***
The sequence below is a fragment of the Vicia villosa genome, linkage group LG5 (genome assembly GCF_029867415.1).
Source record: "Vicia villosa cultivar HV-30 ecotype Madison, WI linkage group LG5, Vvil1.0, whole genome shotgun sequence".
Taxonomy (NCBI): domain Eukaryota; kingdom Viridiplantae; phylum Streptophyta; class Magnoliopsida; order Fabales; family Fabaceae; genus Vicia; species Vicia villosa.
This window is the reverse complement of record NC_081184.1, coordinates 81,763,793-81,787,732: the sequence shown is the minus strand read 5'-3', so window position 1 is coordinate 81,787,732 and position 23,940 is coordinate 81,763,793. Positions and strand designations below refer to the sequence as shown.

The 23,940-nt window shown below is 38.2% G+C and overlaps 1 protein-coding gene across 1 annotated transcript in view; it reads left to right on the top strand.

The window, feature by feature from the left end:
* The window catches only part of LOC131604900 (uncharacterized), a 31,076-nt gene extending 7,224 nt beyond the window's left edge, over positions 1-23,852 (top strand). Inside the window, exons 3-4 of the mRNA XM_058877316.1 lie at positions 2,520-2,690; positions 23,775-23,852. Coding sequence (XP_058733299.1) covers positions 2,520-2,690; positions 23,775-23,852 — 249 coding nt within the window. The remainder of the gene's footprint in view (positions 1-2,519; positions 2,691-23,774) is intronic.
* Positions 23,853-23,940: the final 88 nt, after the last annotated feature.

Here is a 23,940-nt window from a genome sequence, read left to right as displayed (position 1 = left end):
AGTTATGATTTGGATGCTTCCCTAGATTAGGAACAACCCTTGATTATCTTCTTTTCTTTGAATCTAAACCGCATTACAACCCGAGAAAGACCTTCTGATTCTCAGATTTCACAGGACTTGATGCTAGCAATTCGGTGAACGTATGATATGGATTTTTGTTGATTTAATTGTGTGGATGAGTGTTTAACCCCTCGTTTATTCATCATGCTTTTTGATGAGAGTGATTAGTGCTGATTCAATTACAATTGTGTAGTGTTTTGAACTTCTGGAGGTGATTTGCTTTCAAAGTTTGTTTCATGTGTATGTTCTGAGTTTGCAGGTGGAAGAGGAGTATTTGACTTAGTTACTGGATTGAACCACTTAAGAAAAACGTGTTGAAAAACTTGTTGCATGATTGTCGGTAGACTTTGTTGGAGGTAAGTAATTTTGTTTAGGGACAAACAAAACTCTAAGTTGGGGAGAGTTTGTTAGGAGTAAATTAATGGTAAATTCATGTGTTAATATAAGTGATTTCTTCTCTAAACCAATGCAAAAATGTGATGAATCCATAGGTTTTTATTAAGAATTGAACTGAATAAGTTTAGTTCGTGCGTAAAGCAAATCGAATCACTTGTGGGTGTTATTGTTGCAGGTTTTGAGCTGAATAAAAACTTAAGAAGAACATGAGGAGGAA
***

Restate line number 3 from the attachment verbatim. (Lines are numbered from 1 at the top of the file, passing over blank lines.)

Taxonomy (NCBI): domain Eukaryota; kingdom Viridiplantae; phylum Streptophyta; class Magnoliopsida; order Fabales; family Fabaceae; genus Vicia; species Vicia villosa.